Bass David Gilmour - On an Island On an island A very rich and deep bass.

Bass: Porcupine Tree - Arriving Somewhere.. [live DVD] Hatesong The album version is nothing compared to the live recording

Bass: Muse - Black Holes and Revelations Supermassive black hole I really like the distorted, heavy bass in there. The drums have a bit of a distored attack to 'em aswell. Something I feel fits in well with the song, but not something I could listen to over and over.

 

Piano: Erik Satie - Gymnopedie #1 & Gnossienne #2 I couldn't tell you who recorded these, I downloaded 'em. But the recording is really delicate, soft and round. Very smoothed out which the compositions really benefit from.

 

Vocals: Regina Spektor - 11:11 I want to sing She has an amazing voice which really benefits from the open, air-y recordings. It's a damn shame the recording I have is either heavily compressed by the person who created the file or the person who mixed/mastered her record.

Vocals: Ralph Stanley - Oh Brother, Where art Thou? OST O death Same thing, 'cept for the compression-thing.

 

 

 

I'd also like to mention:

 

Dave Brubeck - Take five The track is really open and air-y - cool. Great sax, too.

Silverchair's Diorama. Great guitar tone - nice and crunchy here, heavier, harder there - and nice piano work.

Porcupine Tree's Deadwing and In Absentia albums. There are some great soundscapes created by the guitars and keys/synths. There's a great groove and intricate drumwork.

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Vocals: Regina Spektor - 11:11 I want to sing She's has an amazing voice which really benefits from the open, air-y recordings. It's a damn shame the recording I have is either heavily compressed by the person who created the file or the person who mixed/mastered her record.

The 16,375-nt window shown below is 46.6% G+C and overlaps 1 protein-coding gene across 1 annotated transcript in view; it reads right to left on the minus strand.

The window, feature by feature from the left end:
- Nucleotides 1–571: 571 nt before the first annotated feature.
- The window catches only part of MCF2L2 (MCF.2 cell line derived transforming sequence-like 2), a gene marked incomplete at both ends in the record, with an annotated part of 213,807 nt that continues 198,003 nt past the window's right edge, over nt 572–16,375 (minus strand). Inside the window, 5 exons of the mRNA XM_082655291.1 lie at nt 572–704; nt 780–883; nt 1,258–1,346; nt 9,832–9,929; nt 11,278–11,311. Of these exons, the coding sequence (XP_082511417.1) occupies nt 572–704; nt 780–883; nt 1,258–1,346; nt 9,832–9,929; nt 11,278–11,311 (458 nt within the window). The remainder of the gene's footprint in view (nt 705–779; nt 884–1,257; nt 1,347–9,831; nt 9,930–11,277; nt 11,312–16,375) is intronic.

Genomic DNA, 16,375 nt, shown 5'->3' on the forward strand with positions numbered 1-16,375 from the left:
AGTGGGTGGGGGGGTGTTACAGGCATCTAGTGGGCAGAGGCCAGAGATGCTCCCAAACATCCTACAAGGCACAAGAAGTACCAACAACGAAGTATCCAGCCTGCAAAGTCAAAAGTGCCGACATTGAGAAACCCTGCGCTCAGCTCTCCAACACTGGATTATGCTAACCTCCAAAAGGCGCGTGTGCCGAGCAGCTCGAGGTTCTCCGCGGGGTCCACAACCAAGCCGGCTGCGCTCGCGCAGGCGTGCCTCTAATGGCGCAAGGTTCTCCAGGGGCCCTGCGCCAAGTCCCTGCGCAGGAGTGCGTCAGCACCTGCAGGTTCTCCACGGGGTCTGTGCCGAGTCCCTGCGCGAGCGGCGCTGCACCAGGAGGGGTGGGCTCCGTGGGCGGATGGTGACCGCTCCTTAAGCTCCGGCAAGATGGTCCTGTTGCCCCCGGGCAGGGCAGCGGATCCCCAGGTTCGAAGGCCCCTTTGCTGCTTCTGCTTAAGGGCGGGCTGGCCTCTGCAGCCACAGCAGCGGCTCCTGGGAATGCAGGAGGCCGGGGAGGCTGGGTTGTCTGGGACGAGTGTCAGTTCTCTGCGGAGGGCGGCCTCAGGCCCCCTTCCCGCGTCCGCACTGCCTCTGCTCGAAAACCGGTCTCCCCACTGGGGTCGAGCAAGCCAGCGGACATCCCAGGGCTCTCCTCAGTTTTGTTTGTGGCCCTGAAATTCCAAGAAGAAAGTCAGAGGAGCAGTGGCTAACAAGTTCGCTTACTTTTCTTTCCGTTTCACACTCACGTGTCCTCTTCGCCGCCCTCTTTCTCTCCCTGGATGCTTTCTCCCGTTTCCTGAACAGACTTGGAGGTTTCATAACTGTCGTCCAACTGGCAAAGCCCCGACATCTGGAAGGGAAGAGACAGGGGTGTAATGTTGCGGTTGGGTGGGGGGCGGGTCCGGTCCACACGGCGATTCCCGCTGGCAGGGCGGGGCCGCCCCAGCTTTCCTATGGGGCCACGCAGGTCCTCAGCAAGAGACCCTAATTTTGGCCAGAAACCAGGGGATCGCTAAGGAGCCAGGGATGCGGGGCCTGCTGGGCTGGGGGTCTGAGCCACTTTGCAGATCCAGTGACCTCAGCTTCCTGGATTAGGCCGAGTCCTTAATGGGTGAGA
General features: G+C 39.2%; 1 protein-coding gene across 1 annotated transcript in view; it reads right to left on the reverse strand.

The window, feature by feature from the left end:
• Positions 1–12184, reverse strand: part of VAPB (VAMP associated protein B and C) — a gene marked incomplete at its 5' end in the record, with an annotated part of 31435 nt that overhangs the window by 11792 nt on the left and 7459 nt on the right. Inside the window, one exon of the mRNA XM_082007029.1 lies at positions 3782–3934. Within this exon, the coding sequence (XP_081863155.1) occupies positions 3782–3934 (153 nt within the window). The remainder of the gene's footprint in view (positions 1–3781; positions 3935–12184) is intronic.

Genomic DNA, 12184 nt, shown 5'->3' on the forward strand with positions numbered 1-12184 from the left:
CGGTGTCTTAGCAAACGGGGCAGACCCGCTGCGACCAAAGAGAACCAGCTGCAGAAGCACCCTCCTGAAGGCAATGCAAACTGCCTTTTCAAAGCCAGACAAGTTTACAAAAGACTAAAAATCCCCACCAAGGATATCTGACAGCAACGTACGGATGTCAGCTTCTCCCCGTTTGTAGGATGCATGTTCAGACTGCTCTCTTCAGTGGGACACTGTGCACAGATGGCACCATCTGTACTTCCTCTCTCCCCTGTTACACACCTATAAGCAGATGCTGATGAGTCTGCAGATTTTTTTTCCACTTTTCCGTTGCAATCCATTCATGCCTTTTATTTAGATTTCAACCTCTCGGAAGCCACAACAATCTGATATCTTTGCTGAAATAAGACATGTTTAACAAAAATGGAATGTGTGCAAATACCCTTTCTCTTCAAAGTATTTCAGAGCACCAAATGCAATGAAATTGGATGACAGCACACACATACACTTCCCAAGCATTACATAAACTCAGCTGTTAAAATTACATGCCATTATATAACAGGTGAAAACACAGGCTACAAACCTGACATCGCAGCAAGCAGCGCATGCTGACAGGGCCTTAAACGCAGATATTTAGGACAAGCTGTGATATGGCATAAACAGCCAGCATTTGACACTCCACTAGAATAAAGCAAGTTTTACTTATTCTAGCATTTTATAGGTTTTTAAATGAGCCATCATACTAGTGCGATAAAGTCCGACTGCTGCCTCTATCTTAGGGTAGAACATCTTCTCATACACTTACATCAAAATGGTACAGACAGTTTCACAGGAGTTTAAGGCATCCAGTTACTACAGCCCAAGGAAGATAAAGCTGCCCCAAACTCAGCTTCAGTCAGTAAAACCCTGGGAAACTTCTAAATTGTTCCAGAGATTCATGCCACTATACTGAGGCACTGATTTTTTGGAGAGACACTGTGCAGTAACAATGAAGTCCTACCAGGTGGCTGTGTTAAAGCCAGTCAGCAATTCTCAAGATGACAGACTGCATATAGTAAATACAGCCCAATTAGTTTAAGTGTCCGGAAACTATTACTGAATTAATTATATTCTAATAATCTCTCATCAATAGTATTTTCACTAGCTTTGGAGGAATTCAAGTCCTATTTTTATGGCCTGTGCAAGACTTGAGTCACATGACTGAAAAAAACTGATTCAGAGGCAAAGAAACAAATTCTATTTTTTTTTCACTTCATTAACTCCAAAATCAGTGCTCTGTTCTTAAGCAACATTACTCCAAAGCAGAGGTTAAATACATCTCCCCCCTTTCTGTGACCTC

Yes. Cool recording.

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The opening guitar in Daniel Lanois' "I Love You" from his Shine album. I don't what he was using...could have been modulation from the Korg SDD-3000. It has a great dark quavery sound.

 

The whole album had great tones...like all his work. Another standout on Shine is "San Juan".

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Levin's bass on Peter Gabriel's Sledghammer. No attack but in a cool way. Deep but with plenty of tone going on between 200 and 900Hz. And that sound... is his fingers. He sounds like that. As a matter of fact, just about all my calls with a few exceptions are more to do with the musician than any amazing engineering. It reinforces how important it is to make sure it's happening on the floor, in the hands, and in the air first. Then just don't blow trying to capture it.

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Now, at least on my CD copy of Miles Davis "Kind of Blue", much of it is distorted. Transfer, original recording, I'm not sure. It's such unbelievably beautiful music that I've never closely examined it technically...I just listen and bliss out. My other Miles Davis stuff doesn't sound distorted (Bitch's Brew, Dark Magus, Big Fun, and Pangaea).

 

And yes, Rudy Van Gelder recorded some amazing sounding stuff.

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The vocal sound on The La's There She Goes.

 

That incredibly edible perfromance and melody are captured in such a cool way. The neat little resonances and rasps on his voice are accentuated by the mic and compression. It's one I always forget about but ranks way up on my list of groovyness.

 

The tasteful delay and plate are subliminal and perfect, further enhancing it's bell like sound.

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In re: Kind of Blue

 

I know the arrangements are sparse, but IYO, which instrument(s)?
:)

 

Well, IMO, Trane, but how could one go wrong with that guy blowing the horn? I'm listening now to a disc called "Bags and Trane", which is Joe Henderson and Trane, and the sax is wonderful sounding. Put up a mic and get the hell out of the way.:)